But with so many options appearing in stores, designing for the vegan market is more demanding than ever. Designers need to distinguish their products in an increasingly crowded field, while also making them recognisably vegan. In the process of trying to effectively balance the two rationale, a diverse but observable vegan brand has emerged.
Personality driven packaging
From plant milks and meat substitutes, to cheeses and chocolate, the key to some of the most successful vegan branding seems to be personality-driven packaging.
“You can see there’s a really bold attitude being adopted [by vegan product designers] at the moment, and packaging design is so important in conveying this,” says founder and creative director of Jackdaw Design Amanda Jackson, who has worked in the sector recently.
“Most of these new brands are quite small – they’ve got little to spend on marketing so the first time consumers will really see them is in-store. The packaging has to work really hard, because there are so many vegan alternatives now and they’re all kind of shouting at consumers from the aisles.”
Popular plant-based brand Oatly’s design is the prime example. Swedish design consultancy Forsman & Bodenfors led the rebrand of the company back in 2014 and identified Oatly’s packaging as its “main media channel and an advertising space in itself”.
Oatly’s cartons are plastered with graphic straplines like “Wow, No Cow!”, “It’s like milk, but made for humans” and “Post-milk generation” alongside short, comic manifestoes touching on the company’s work and environmental mission.
Designed to be witty and often tongue-in-cheek, Oatly’s packaging directly opposes the “preachy vegan” stereotype. According to Jackson, Oatly’s is an example of a vegan challenger brand “developing its mainstream appeal”.
Moving away from tradition
Developing mainstream appeal requires brands to attract more than just devout vegans. One of the ways many are doing this is by ditching traditional vegan graphic language altogether.
“Lots of these new brands aren’t using greens and browns and muted colours anymore – they aren’t trying to appear natural or rustic or anything like that,” Jackson says. “They’ve moved away from that now.”
Going even further than just avoiding certain imagery, popular meat alternative Oumph adopted “classically meaty visuals” for its rebrand. Led by Swedish creative design consultancy Snask, the use of the chalkboard aesthetic was designed to remind consumers of the food trucks and butchers’ shops where it might traditionally be found.
Founder and creative director of Snask Fredrik Öst says Oumph’s packaging looks “delicious, rather than morally correct or green and healthy.” His team consciously decided against vegetarian and vegan imagery, because of the preconceptions consumers might have about the product.
“The insight was that just because you’re vegetarian or vegan, doesn’t mean you want to eat healthy necessarily, just that you don’t want to eat meat” says Öst. The design reflects this, with even the strapline “Epic veggie-eating for free-range humans” sidestepping any specific mention of vegetarian or vegan.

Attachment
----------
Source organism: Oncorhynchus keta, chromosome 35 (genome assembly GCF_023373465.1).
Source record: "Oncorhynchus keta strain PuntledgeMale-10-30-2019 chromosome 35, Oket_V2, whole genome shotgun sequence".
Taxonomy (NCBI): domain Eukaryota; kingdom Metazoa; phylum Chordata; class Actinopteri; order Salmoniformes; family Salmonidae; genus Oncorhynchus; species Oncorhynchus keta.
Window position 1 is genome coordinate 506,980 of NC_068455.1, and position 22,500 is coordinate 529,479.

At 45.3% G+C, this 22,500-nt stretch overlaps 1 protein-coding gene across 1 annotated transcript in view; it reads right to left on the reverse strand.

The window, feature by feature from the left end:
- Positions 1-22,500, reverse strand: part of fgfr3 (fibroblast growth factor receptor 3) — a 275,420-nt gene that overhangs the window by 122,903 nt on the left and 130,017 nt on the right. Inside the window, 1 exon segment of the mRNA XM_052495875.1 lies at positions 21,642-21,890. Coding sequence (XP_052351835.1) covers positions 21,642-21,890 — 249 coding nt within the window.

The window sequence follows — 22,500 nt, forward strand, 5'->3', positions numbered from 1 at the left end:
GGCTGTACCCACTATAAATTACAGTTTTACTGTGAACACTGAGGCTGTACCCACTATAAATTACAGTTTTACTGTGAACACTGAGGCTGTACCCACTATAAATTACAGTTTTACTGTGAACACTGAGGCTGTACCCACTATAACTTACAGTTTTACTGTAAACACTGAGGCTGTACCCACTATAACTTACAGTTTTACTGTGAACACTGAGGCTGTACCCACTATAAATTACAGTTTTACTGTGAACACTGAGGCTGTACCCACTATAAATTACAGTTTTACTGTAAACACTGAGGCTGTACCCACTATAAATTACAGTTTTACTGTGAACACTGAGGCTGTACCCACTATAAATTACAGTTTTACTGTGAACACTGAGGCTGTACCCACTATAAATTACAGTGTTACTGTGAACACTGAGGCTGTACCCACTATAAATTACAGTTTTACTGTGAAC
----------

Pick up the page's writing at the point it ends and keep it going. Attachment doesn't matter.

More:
Food for everyone
With one in five Britons identifying as a “flexitarian”, designs that attract the “lifestyle shopper” are necessary. By avoiding traditional associations of veganism, brands don’t risk alienating anyone.
“Finding a way to connect with the lifestyle shopper – the consumer who focuses on pleasure, taste and enjoyment – whilst still catering to your core customer – the consumer who specifically doesn’t eat meat or dairy – is really important,” says Jackson.
“If you think back to Quorn being launched in the 1980s, it came out specifically as a meat substitute,” she says. “They spoke about what they weren’t – meat – whereas these new challenger brands are focusing on what they are.”
This shift of focus allows foods to be products in their own right, rather than just vegan alternatives. This makes for more accessible brands, according to Jackson.
In her work with vegan doughnut makers Borough 22, she points out that veganism took an entirely secondary role in the design: “They aren’t aiming to make their audience niche, they’re looking to be as inclusive as possible.”
Looking beyond the package
Jackson points out that on top of all other aspects, the most successful vegan product designs look beyond the supermarket shelf.
“Like everything else, you want your product to be shareable and Instagrammable,” she says. With over 84.5 million posts tagged #vegan on Instagram, and a further 17 million tagged #veganfood, catching the eye of social media scrollers is a valuable use of time.
Similarly, so can drawing attention to a wider environmental cause. “Consumers want to feel like they’re buying into an ethical brand,” says Jackson. Appealing to an environmentally-aware audience – whether it’s with ethically sourced ingredients or sustainably produced packaging – is worthwhile.
“Shoppers are much more savvy than before,” she says. “[Products] need to be eco-friendly, sustainable, attractive, vibrant and inviting. It’s a super tight, conscious operation now.”